Wheezing after early-life antibiotics: Blame the underlying chest infection more than the antibiotics
Children who are given antibiotics in their first three months often wheeze at 15 months of age. However, this wheezing is probably more due to the presence of chest infections than to the use of antibiotics.
These were the key findings of research carried out by researchers in New Zealand, and published in this month’s edition of Clinical and Experimental Allergy. This work built on the fact that the prevalence both of asthma and the use of antibiotics have risen since the 1960s. Using antibiotics reduces a person’s exposure to bacterial infections and disturbs healthy populations of bacteria in the body, and the question is whether this then leaves a person more prone to develop asthma.
The researchers recruited a group of 1,000 babies at birth and contacted the parents at 3 months, 15 months and then yearly until they were four years old. Each time, they collected data about chest infections, asthma and their use of antibiotics. The data showed that by the time the children had reached 15 months old, nearly three quarters (72.1%) had been given antibiotics. In addition 11.8% had asthma, 39.6% had eczema and 21.2% had a recurring itchy scaly rash.
The researchers then looked at the data to see whether there was any indication that the antibiotics caused these effects and found that by adjusting for the effects of chest infections the association between antibiotics and wheezing was very much reduced.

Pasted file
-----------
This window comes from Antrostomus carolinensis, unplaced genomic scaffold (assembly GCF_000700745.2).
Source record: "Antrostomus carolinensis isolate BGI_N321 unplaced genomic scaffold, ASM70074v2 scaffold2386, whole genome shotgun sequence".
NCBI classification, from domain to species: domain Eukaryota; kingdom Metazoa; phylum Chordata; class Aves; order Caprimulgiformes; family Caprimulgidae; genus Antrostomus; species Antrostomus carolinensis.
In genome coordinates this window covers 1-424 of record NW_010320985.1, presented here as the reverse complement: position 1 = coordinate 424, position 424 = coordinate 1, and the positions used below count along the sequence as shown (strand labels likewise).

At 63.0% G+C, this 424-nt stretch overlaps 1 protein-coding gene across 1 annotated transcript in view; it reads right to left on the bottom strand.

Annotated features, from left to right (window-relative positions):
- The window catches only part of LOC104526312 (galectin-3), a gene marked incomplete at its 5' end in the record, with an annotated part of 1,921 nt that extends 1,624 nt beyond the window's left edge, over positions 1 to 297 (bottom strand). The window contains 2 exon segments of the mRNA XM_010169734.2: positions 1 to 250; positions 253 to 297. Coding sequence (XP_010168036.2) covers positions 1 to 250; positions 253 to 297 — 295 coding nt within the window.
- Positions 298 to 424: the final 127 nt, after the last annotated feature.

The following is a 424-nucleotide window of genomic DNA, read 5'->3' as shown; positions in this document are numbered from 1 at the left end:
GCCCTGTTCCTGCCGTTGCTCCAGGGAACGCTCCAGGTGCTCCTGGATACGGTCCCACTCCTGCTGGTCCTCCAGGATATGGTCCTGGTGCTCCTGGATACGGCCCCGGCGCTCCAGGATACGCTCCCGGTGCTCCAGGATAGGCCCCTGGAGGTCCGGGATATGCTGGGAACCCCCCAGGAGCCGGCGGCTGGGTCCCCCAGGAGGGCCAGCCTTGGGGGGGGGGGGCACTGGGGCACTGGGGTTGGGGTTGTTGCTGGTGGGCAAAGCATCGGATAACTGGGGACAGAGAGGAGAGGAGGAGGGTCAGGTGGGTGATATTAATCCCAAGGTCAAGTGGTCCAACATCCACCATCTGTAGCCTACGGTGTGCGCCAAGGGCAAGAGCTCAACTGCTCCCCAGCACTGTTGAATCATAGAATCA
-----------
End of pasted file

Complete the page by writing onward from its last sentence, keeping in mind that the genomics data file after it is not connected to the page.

"Our results strongly suggest that the reason that some children who have been given antibiotics appear to develop asthma is because they had a chest infection and the symptoms of the chest infection in young children can be confused with the start of asthma,” says Julian Crane, a senior study investigator at the Wellington Asthma Research Group in Wellington, New Zealand. “Antibiotics are given to treat the respiratory condition and rather than being a cause of asthma, as has been previously suggested, they are used for chest infections which can indicate an increased risk of asthma, or be mistaken for it.”
One of the underlying issues is that it is often difficult to distinguish between asthma and chest infections at an early age. Consequently some infants who are given antibiotics to cure a chest infection may really have been suffering from the early symptoms of asthma.
“Our data still leaves open the possibility that antibiotics may affect the development of eczema and itchy skin by four years and allergic hypersensitivity by 15 months,” says Crane.
(Source: Clinical and Experimental Allergy: British Society for Allergy & Clinical Immunology: August 2008)